Tis the season for dead birds. Spring and summer finds our little bird friends getting jiggy with it. They’re coming into town, having sex parties everywhere, running into windows, and creating little ones that fly and fall out of their nests and we have to watch and pray for them.

I have had numerous run ins with our feathered neighbors since I’ve lived in this house (from which I’ll never be able to afford to move). Should I spare you the story of the baby chimney swifts that fell into my chimney and I had to drive up to Dover to deliver to a birdy rescue lady? Yes.

Yesterday, as I sat on my neighbors porch, I happened to look up just as a mourning dove had a “run in” with the front side of a truck going a good 35 – 40 mph. I hollered. It was less than ten feet from my face. And even though I closed my eyes, the image was there. Everyone else got to see the rest of the grisly scene. As in the bird being tossed to the other side of the road, feathers flying, and then the death throes. Later, as we left the porch, I saw a now dehydrated carcass of a robin laying near the lavender bush. Ugh.

This morning I heard another mourning dove cooing in the tree. I wanted to feel so sorry that it had lost it’s mate in that heinous accident I’d witnessed. And then I saw it fly over to the grassy area just beyond where the other had died. And then I saw another mourning dove fly down. And then, oh my, they appeared to be ”fighting”. There’s a new sheriff in town. Circle of Life.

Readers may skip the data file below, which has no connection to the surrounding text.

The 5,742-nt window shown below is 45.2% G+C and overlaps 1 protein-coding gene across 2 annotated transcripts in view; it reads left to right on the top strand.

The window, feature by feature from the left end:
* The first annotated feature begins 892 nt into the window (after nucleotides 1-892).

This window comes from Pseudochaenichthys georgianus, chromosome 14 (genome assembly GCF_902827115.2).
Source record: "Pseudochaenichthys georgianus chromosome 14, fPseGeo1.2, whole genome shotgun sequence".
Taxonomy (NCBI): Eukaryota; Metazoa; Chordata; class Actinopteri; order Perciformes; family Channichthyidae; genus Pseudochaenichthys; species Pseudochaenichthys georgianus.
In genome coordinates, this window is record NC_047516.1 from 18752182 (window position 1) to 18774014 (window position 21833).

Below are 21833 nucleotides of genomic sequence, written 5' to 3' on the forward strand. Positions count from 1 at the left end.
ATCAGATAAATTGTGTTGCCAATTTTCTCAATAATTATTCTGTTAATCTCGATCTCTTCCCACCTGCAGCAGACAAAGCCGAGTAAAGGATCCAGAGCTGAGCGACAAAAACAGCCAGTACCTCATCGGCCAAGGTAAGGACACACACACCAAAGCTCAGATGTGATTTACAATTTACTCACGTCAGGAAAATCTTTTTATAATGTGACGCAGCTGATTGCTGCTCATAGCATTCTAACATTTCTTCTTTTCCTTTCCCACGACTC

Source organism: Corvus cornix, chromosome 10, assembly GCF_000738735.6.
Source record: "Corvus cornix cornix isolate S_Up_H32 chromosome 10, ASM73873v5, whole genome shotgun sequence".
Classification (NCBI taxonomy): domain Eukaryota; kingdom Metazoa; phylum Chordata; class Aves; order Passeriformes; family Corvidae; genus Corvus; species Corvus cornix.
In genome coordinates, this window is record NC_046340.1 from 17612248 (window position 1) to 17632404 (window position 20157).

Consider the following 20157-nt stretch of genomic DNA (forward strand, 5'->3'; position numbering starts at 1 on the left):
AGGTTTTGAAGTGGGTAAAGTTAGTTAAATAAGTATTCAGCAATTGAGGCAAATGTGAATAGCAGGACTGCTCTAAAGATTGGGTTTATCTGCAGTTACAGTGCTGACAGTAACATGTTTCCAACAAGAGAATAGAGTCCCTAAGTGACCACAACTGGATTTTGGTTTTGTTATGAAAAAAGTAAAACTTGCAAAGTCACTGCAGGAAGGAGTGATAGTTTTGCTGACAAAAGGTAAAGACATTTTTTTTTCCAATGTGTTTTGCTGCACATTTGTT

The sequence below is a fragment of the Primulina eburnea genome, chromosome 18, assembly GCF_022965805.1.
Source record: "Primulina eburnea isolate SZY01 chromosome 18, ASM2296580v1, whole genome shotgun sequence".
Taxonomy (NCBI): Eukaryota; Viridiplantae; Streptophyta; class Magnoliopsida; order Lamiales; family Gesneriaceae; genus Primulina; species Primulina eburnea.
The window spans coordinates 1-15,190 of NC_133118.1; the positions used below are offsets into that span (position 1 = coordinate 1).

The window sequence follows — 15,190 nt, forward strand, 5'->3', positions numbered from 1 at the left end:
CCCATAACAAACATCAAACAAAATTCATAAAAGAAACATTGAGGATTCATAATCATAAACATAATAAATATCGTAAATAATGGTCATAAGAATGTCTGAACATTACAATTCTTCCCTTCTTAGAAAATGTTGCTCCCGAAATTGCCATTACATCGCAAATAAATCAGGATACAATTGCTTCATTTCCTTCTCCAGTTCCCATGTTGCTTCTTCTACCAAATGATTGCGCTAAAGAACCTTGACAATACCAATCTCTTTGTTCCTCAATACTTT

1. Oh wow, Shalagh, there is a lot of bird activity in your neck of the words. I occasionally see a dead bird that my cat has killed and, of course, they are always meowing at them in that strange fluttery bird meow. Sorry you had to witness a grisly scene.

    • Of course there’s the one in the backyard that obviously has cat crime associated with it. Circle of life and all. It’s the disposal I resent.

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